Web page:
Seriously, I enjoy black tea mostly and have tried that rooibos recently and found it really good. One thing that goes at my nerves is that people and waiters here alwas try to push me into taking milk with black tea and then I must explain to them that infact it does not go with milk at all. And they are like: but...wha... but its a black t... you must.... milk.... And then I shoo them away. But it also has its good points since then I can secretly look down on everybody.
I like it either way ... just depends on the mood, I suppose. What's interesting are cultural differences toward that sort of thing on a country-wide basis. Obviously the British are the perfect example of black tea drinkers who like it with milk. On the other hand, tea is an extremely common drink in Turkey, but you won't find anyone adding milk to it as they find the idea revolting. But I guess everyone everywhere has their preferences that they find no big deal but others find hideous because it's not common. Good fun.
GAMING INDUSTRY, DEVELOPMENT AND OTHER GAMES RELATED:
What is your favorite type of game to play (RTS,FPS,RPG etc) RPGs and FTPs probably top my list, but with a caveat regarding the FPSs -- I love the 'tactical shooters' that were borne out of Tom Clancy's 'Rainbow Six' series. I enjoy really looking at the area map, planning out a strategy and then having to commit to it ... moving slowly along walls, careful room clearing techniques, and of course the constant tension that it can all be over in an instant. I also get to really absorb the environment as a result -- all the sights and sounds, or sometimes the lack of sound where you're really just straining to listen for an enemy (something I always enjoyed in the Thief series).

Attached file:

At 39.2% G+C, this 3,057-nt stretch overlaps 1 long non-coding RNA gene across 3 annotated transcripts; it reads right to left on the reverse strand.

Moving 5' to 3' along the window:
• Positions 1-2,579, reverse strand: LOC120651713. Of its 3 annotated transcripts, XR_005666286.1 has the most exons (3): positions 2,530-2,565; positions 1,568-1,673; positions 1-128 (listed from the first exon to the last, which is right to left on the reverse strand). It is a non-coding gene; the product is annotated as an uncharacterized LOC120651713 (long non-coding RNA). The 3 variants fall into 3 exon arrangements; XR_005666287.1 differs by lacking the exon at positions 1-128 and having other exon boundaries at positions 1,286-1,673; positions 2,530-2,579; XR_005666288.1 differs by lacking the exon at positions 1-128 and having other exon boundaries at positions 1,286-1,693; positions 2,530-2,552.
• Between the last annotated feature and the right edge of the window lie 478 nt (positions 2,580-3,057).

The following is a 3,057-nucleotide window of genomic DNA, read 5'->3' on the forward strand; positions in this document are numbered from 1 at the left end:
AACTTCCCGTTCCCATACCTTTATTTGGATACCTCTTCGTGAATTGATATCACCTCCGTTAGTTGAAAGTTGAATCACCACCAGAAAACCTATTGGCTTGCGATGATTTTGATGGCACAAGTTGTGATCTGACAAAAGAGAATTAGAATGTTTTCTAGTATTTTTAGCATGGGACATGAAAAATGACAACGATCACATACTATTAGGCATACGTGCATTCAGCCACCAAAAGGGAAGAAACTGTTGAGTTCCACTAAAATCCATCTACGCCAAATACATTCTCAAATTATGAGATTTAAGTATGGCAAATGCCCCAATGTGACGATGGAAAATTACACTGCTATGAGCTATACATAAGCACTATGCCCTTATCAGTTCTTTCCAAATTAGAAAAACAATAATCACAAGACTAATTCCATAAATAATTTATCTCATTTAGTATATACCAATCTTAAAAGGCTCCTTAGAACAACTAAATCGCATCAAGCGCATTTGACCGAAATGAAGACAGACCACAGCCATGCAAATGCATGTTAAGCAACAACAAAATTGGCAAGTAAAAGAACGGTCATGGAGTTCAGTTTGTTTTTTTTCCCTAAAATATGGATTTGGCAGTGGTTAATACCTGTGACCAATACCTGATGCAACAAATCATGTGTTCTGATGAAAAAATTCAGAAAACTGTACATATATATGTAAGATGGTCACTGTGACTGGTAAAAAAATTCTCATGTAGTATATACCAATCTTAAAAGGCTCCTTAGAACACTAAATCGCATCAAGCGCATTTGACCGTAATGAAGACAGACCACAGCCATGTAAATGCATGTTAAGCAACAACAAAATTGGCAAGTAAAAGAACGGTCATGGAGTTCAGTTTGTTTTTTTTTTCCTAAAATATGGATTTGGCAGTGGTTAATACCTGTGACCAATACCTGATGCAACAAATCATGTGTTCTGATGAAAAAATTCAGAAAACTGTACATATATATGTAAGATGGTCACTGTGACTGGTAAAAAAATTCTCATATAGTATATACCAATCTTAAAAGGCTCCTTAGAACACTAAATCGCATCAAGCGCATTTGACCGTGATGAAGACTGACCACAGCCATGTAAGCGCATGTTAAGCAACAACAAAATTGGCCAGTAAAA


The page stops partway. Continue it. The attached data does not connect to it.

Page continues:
As far as other game 'genres', I'm also a proud member of that tiny sliver of the gamer pie chart that enjoys flight simulators. I got into them around age nine or ten (SoloFlight, anyone?) and continued to play them through college and into my professional working days. The only problem with these is that I really enjoy the super-technical ones, and particularly if it's a combat simulator that focuses around a single aircraft. I want a heavy, ring-bound manual that I can pore over, long flights between waypoints where I can noodle with the plane's buttons and switches while I enjoy the landscape, and then a very short but tense experience at the target. All this equates to a lot of time that I don't have so much of at this point, so that's why I've gravitated to things like tactical FPSs ... I can jump in, plan out and execute a mission and have a great time, then turn off everything and head back out the door again.